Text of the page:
McNair Center finds a Columbia home at U. of South Carolina
Aerospace took a step forward Monday as an industrial frontier in the minds of many in South Carolina when USC announced its long-awaited home for a new research center. The McNair Center for Aerospace Innovation and Research will be located in the SCRA/USC Innovation Center at Catawba and Assembly streets, across from the University of South Carolina's College of Engineering. The McNair Center's offices already were housed in the SCRA/USC facility, but it was able to lease additional space to include the planned $4.5 million Advanced Composite Materials Research Center. "In the past, business and the state's research universities, including ours, have not always been in sync like they needed to be," said USC President Harris Pastides, who joined roughly 100 community and business leaders for the opening of the space. "But today, USC becomes a catalyst in the ongoing economic development of (aeronautics safety)."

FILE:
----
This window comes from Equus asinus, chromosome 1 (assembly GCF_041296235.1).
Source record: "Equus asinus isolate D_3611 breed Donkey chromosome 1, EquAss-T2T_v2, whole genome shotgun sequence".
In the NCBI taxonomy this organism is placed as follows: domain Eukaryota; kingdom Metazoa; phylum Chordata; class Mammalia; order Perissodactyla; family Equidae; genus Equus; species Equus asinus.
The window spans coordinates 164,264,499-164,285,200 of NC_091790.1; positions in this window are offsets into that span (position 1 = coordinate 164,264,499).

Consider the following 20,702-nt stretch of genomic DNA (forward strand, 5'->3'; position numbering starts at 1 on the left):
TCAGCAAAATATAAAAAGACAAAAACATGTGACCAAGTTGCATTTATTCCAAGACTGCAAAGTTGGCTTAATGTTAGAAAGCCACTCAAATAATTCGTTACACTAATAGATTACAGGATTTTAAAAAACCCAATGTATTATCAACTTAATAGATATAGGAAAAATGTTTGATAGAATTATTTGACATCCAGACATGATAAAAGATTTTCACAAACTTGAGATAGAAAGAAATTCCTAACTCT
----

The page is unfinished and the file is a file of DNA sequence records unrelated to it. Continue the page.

Grants to help UGA researchers understand stress and disease connection
University of Georgia researchers will use a pair of grants from the National Institutes of Health to better understand how stress in the early years of a person's life contributes to lifelong health problems -- and to develop prevention programs that can reduce those problems. Part of the $7 million grant package will fund a continuation of research that the UGA Center for Family Research has been conducting for years with African-American children and adolescents in Georgia. Gene Brody, founder and co-director of the center, has been tracking the health and life situations of a group of nearly 500 young rural Georgia African-Americans since they were 11 years old.
 
Broken gas line repaired at U. of Kentucky after part of campus evacuated
The William T. Young Library and several adjacent buildings on the University of Kentucky campus were evacuated for several hours Monday after a construction machine hit a gas line, causing a leak. The broken line was repaired shortly before 5 p.m., according to Lisa Smith, a spokeswoman for Columbia Gas of Kentucky. The leaking gas was shut off earlier in the afternoon. UK sent text alerts about 2:15 p.m. advising the campus that the "emergency condition had passed" and normal activities could resume. A relatively small number of people were on campus Monday because the university is between semesters.
 
College Radio Changes Frequency